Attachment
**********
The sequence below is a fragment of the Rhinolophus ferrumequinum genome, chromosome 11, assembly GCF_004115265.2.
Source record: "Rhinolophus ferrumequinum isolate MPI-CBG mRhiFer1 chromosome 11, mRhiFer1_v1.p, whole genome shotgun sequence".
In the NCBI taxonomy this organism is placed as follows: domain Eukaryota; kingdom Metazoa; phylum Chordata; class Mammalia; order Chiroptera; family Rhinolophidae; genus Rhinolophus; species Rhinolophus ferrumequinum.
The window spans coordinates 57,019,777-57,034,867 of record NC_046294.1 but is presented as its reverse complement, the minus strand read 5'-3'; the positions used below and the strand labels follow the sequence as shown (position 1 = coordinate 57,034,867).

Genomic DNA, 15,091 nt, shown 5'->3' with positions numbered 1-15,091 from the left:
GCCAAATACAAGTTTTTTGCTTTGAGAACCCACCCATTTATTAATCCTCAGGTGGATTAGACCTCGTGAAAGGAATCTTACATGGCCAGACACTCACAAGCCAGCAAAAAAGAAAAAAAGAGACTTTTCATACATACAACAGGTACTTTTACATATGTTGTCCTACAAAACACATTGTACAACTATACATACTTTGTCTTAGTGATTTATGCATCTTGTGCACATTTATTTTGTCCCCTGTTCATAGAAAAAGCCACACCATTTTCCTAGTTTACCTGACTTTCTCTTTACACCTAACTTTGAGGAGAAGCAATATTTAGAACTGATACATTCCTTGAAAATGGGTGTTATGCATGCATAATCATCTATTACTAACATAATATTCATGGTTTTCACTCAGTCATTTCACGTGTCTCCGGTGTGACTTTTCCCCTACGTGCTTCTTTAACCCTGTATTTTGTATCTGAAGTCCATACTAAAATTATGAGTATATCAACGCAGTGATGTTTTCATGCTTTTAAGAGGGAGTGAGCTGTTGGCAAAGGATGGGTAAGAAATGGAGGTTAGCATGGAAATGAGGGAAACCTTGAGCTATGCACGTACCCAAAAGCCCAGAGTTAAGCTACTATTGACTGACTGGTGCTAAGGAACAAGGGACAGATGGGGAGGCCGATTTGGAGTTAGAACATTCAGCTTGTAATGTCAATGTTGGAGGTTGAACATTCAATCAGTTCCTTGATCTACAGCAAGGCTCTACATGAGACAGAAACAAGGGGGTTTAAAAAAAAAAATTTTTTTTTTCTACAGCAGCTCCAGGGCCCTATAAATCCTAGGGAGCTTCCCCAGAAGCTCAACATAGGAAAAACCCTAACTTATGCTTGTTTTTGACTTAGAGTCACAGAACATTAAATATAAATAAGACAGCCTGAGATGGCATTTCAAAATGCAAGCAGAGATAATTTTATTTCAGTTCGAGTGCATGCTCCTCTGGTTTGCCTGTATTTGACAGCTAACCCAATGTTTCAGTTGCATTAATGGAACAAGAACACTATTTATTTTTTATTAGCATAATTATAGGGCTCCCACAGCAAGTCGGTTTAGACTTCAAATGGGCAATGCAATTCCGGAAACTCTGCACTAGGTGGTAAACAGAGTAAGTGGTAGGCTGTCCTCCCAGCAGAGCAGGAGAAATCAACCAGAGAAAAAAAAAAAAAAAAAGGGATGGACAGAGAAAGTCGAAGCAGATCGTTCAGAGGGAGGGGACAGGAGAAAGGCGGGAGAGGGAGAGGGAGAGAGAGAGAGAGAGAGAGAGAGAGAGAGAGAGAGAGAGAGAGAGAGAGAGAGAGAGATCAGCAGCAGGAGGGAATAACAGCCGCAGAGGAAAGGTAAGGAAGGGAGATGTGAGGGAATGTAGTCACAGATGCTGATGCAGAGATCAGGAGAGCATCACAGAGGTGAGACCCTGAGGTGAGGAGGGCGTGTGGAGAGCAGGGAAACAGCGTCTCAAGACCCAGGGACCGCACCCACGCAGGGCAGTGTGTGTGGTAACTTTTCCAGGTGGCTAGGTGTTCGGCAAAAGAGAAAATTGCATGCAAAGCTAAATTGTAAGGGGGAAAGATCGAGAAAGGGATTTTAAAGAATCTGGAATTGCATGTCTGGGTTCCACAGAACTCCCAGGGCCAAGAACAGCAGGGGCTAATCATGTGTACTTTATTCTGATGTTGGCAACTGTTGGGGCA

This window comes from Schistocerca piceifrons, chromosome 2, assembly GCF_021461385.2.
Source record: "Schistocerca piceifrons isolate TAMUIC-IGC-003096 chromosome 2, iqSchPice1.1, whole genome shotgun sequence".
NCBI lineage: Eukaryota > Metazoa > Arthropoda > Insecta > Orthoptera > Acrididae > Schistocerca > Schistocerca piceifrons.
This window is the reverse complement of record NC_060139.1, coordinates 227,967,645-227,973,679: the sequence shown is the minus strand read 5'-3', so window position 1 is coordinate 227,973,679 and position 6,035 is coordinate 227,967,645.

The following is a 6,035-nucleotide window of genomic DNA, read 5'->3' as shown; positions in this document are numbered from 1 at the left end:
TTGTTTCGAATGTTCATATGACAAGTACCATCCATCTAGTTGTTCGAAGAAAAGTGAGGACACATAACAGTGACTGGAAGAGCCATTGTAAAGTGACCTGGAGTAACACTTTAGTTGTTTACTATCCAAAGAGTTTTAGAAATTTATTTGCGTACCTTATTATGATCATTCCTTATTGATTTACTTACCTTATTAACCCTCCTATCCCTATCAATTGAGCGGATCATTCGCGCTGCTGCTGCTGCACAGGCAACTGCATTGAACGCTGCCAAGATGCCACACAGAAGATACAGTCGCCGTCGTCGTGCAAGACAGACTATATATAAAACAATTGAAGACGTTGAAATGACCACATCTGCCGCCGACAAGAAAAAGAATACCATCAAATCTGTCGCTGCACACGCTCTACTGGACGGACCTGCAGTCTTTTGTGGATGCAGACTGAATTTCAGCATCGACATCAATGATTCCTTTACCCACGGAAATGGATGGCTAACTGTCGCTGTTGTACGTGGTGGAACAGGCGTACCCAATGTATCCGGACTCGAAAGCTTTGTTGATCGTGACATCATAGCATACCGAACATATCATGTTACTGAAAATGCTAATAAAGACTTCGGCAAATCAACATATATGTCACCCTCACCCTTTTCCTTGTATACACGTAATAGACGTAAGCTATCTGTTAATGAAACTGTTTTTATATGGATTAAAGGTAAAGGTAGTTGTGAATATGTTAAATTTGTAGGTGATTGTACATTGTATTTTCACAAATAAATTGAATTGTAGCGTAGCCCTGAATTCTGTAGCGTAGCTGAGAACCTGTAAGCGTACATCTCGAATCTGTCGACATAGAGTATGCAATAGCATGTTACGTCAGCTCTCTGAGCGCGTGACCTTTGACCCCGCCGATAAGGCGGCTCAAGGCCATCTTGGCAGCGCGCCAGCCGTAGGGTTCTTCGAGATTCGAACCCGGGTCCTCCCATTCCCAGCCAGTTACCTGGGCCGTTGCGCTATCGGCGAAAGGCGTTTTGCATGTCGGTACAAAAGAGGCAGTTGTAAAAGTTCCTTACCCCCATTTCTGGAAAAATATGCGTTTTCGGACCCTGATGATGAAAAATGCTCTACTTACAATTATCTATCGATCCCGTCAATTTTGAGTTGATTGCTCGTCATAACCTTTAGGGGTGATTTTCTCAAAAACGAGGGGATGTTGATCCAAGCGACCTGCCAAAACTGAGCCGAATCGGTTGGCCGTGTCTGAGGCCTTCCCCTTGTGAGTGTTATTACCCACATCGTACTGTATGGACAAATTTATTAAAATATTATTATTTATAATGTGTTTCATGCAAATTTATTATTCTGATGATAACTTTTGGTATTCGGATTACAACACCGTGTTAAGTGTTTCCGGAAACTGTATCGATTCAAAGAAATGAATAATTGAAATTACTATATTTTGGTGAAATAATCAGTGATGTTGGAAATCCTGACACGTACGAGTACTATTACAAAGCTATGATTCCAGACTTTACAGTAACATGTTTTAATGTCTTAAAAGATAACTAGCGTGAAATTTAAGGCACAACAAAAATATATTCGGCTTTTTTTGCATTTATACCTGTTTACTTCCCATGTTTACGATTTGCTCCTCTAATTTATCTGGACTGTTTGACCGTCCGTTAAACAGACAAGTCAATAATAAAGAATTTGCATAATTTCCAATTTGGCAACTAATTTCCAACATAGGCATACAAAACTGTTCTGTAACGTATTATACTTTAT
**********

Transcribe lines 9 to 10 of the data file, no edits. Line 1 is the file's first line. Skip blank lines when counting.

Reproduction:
NCBI lineage: Eukaryota > Metazoa > Arthropoda > Insecta > Orthoptera > Acrididae > Schistocerca > Schistocerca piceifrons.
This window is the reverse complement of record NC_060139.1, coordinates 227,967,645-227,973,679: the sequence shown is the minus strand read 5'-3', so window position 1 is coordinate 227,973,679 and position 6,035 is coordinate 227,967,645.